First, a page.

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Unexploded Ordinance in an Old Trade War


By Phil Elwood, SEC Newgate US

Independence Day was celebrated in the US over the weekend and for #TradeTuesday, our US colleague Phil Elwood penned an opinion piece about the implications for the US and its international trade policy of an historic dispute between the US and Antigua.

Nearly a decade ago ago, the United States committed a serious oversight in its international trade negotiations that exposes a great deal of today’s economy at risk – should a bad actor choose to exploit the loophole. 
The root of the trade dispute between the U.S. and the small twin island nation of Antigua and Barbuda was online gambling. In the early 2000s the U.S. shut down online gaming – especially in the Caribbean on a day that is now know in the gaming community as “Black Friday.” Antigua had invested heavily in online gaming and this industry accounted for a significant percentage of both its GDP and labor force. When the U.S. unilaterally shut it down, Antigua lost billions in potential revenue.

Antigua subsequently took the U.S. to the World Trade Organization to seek remedy for the damage caused by the U.S. actions. The WTO has ruled on several occasions that the U.S. violated international trade law by banning online gaming. In its last ruling, the WTO granted Antigua the right to enact retaliatory sanctions against the U.S. The mechanism that the WTO blessed for Antigua to seek relief is alleged by some to be close to theft of intellectual property. Through the system known as “cross-retaliation,” Antigua can select a perfectly innocent industry in the offending nation to punish and extract the revenue owed by the U.S. Given the ease of creating a filesharing website, Antigua selected the intellectual property of the movie, music and software industries to violate the copyrights and sell their IP, with the permission of the WTO. The idea being that the IP holders would put so much pressure on the U.S. government to comply with the WTO’s decision – given the dangerous precedent this would set for international trade law. In fact, the New York Times editorialized that the U.S. should settle this dispute given the potential risks to the global economy that tactics like this could perpetuate.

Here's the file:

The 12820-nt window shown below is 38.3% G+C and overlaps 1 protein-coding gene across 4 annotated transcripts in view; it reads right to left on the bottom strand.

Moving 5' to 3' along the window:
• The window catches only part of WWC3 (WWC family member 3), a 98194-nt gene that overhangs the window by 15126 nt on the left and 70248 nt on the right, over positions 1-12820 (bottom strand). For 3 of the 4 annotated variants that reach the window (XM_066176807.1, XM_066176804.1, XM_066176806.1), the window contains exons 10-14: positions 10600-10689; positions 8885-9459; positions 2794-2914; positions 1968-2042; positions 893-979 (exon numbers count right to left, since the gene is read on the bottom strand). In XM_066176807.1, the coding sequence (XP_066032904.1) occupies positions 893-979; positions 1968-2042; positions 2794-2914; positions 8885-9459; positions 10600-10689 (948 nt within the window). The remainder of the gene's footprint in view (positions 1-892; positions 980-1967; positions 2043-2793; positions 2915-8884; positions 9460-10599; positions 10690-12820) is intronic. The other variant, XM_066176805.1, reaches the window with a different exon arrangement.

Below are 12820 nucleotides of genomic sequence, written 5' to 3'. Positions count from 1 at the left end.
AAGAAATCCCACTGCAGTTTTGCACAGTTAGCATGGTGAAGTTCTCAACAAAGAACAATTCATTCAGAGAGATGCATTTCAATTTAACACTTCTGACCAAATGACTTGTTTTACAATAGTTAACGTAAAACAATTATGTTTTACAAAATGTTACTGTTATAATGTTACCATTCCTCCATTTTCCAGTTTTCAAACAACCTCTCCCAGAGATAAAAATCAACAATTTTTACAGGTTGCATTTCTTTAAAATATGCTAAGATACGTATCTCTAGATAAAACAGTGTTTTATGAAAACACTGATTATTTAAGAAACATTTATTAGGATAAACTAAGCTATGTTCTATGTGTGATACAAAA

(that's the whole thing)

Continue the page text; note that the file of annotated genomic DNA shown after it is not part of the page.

That was eight years ago. The dispute is not resolved. The U.S. has not settled with Antigua. There still exists the option for this nation – or another aggrieved nation to resort to this sort of economic anarchy to resolve a trade dispute. The U.S. should settle this dispute and work to create better protocols for resolving international trade disputes that do not force smaller nations to resort to piracy to get justice.